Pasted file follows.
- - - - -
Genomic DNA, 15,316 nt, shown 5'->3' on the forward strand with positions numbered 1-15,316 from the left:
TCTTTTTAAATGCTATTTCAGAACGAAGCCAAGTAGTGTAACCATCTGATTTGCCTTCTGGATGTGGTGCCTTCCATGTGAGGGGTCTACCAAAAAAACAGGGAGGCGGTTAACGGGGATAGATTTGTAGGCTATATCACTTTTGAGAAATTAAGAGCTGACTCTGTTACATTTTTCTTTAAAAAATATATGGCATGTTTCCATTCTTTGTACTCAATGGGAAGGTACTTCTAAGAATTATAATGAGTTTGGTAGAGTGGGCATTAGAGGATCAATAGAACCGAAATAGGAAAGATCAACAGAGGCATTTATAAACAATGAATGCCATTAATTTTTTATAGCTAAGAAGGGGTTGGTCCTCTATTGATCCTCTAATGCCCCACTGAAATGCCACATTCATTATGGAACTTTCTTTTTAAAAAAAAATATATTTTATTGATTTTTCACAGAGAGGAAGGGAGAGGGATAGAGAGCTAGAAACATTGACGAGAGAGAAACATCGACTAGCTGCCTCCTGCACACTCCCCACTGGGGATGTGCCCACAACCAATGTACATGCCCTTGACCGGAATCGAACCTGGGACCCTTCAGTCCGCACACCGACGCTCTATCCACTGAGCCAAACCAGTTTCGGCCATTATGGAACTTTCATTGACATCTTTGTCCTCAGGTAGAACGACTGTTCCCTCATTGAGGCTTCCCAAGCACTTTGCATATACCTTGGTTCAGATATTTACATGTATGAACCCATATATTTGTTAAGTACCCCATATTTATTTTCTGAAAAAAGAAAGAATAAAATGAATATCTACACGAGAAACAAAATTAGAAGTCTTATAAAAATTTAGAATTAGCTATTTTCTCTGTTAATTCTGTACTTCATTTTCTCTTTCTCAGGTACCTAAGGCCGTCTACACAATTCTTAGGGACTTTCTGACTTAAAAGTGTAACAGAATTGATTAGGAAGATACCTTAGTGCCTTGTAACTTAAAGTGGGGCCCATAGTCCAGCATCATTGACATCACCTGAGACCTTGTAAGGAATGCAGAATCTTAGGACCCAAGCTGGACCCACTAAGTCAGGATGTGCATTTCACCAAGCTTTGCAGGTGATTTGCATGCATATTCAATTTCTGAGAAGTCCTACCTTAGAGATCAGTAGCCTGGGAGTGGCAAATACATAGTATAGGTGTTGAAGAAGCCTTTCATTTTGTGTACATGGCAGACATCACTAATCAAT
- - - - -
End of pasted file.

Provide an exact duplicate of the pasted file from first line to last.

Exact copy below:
Genomic DNA, 15,316 nt, shown 5'->3' on the forward strand with positions numbered 1-15,316 from the left:
TCTTTTTAAATGCTATTTCAGAACGAAGCCAAGTAGTGTAACCATCTGATTTGCCTTCTGGATGTGGTGCCTTCCATGTGAGGGGTCTACCAAAAAAACAGGGAGGCGGTTAACGGGGATAGATTTGTAGGCTATATCACTTTTGAGAAATTAAGAGCTGACTCTGTTACATTTTTCTTTAAAAAATATATGGCATGTTTCCATTCTTTGTACTCAATGGGAAGGTACTTCTAAGAATTATAATGAGTTTGGTAGAGTGGGCATTAGAGGATCAATAGAACCGAAATAGGAAAGATCAACAGAGGCATTTATAAACAATGAATGCCATTAATTTTTTATAGCTAAGAAGGGGTTGGTCCTCTATTGATCCTCTAATGCCCCACTGAAATGCCACATTCATTATGGAACTTTCTTTTTAAAAAAAAATATATTTTATTGATTTTTCACAGAGAGGAAGGGAGAGGGATAGAGAGCTAGAAACATTGACGAGAGAGAAACATCGACTAGCTGCCTCCTGCACACTCCCCACTGGGGATGTGCCCACAACCAATGTACATGCCCTTGACCGGAATCGAACCTGGGACCCTTCAGTCCGCACACCGACGCTCTATCCACTGAGCCAAACCAGTTTCGGCCATTATGGAACTTTCATTGACATCTTTGTCCTCAGGTAGAACGACTGTTCCCTCATTGAGGCTTCCCAAGCACTTTGCATATACCTTGGTTCAGATATTTACATGTATGAACCCATATATTTGTTAAGTACCCCATATTTATTTTCTGAAAAAAGAAAGAATAAAATGAATATCTACACGAGAAACAAAATTAGAAGTCTTATAAAAATTTAGAATTAGCTATTTTCTCTGTTAATTCTGTACTTCATTTTCTCTTTCTCAGGTACCTAAGGCCGTCTACACAATTCTTAGGGACTTTCTGACTTAAAAGTGTAACAGAATTGATTAGGAAGATACCTTAGTGCCTTGTAACTTAAAGTGGGGCCCATAGTCCAGCATCATTGACATCACCTGAGACCTTGTAAGGAATGCAGAATCTTAGGACCCAAGCTGGACCCACTAAGTCAGGATGTGCATTTCACCAAGCTTTGCAGGTGATTTGCATGCATATTCAATTTCTGAGAAGTCCTACCTTAGAGATCAGTAGCCTGGGAGTGGCAAATACATAGTATAGGTGTTGAAGAAGCCTTTCATTTTGTGTACATGGCAGACATCACTAATCAAT